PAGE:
Church of Christ in Congo

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The Church of Christ in Congo or CCC (in French, Église du Christ au Congo or ECC), is a union of 62 Protestant denominations, in the Democratic Republic of the Congo.

Within the Democratic Republic of the Congo, it is often simply referred to as The Protestant Church, as it federates the vast majority of the Protestants in that country. It is the largest United church in the world, ahead of the Evangelical Church in Germany (EKD). It constitutes the second largest Protestant denomination in the world, or the largest, depending on the status of Church of England. It is a member of the Fellowship of Christian Councils and Churches in the Great Lakes and Horn of Africa.

Protestant union[edit]

The CCC functions as a religious institution, and provides a central administration, and a spiritual forum for the numerous Protestant denominations. It functions under a national "synod", and an executive committee. Both of these entities are assisted in their tasks by a national secretariat.

The CCC is said to be part of the One, Holy, Catholic, and Apostolic Church, but it also insists on maintaining unity in diversity, as they see it as being the only system common to the Holy Bible, the primitive church, and African traditions.


The Church of Christ in Congo is led by a President that holds the rank of Bishop, and two Vice-Presidents. As of 2005, the First Vice-President is Reverend Mpereboye Mpere, and the Second Vice-President is Reverend Ilunga Mutaka.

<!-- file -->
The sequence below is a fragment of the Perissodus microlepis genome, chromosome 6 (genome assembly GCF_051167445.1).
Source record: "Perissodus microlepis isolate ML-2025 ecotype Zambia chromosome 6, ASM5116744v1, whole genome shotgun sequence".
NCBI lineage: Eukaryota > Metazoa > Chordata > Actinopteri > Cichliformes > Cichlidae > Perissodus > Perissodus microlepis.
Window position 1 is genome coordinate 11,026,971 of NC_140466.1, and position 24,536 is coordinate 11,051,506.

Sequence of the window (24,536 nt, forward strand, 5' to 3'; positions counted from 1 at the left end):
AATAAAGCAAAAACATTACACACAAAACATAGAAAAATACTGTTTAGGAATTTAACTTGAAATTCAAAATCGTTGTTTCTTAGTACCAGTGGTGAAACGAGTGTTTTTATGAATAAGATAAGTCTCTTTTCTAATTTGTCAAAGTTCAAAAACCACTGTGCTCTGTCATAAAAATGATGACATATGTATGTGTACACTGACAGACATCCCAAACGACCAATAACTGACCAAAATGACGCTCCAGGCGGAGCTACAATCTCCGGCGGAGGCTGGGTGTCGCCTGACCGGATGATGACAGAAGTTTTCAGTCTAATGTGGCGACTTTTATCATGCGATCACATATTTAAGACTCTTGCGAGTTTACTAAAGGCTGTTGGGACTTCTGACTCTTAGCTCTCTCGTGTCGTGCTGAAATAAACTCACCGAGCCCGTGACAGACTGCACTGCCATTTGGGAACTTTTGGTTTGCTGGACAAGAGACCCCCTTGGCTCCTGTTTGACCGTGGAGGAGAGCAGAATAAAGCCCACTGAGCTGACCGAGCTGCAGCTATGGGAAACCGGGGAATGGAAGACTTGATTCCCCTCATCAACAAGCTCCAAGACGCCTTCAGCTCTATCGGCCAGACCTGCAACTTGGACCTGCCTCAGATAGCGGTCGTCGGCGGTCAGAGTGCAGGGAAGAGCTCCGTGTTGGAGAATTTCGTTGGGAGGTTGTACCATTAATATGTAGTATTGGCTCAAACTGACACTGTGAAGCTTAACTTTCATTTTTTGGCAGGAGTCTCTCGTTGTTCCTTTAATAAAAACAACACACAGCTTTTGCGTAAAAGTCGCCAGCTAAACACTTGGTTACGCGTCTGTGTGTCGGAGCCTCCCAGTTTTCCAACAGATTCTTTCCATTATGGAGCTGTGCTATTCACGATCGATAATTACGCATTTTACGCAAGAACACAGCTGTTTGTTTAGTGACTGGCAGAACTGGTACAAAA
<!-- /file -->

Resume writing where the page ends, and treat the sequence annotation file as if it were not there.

The President of the CCC is Monsignor Pierre Marini Bodho. As such, Mgr. Bodho is the presiding minister of the Cathedral of the Protestant Centennial in Congo (French: Cathédrale du Centenaire Protestant au Congo) - a.k.a. the International Protestant Church of Kinshasa (French: Paroisse Internationale Protestante de Kinshasa) - the de facto head church of the CCC.[citation needed]

Following the end of the Second Congo War, transitional institutions were established, consisting of the former warring parties, as well as representatives of the non-belligerent opposition, and representatives of the civil society. Consequently, during the 2003 to 2006 transition period, following the end of the Second Congo War, as a reasonably neutral and consensual figure, and as a representative of the organized religion section of the civil society, Mgr. Marini Bodho served as the President of the Senate, the upper house of the Congolese Parliament.

In the 2006 elections, Mgr. Marini Bodho won a senate seat and is since serving as a senator.

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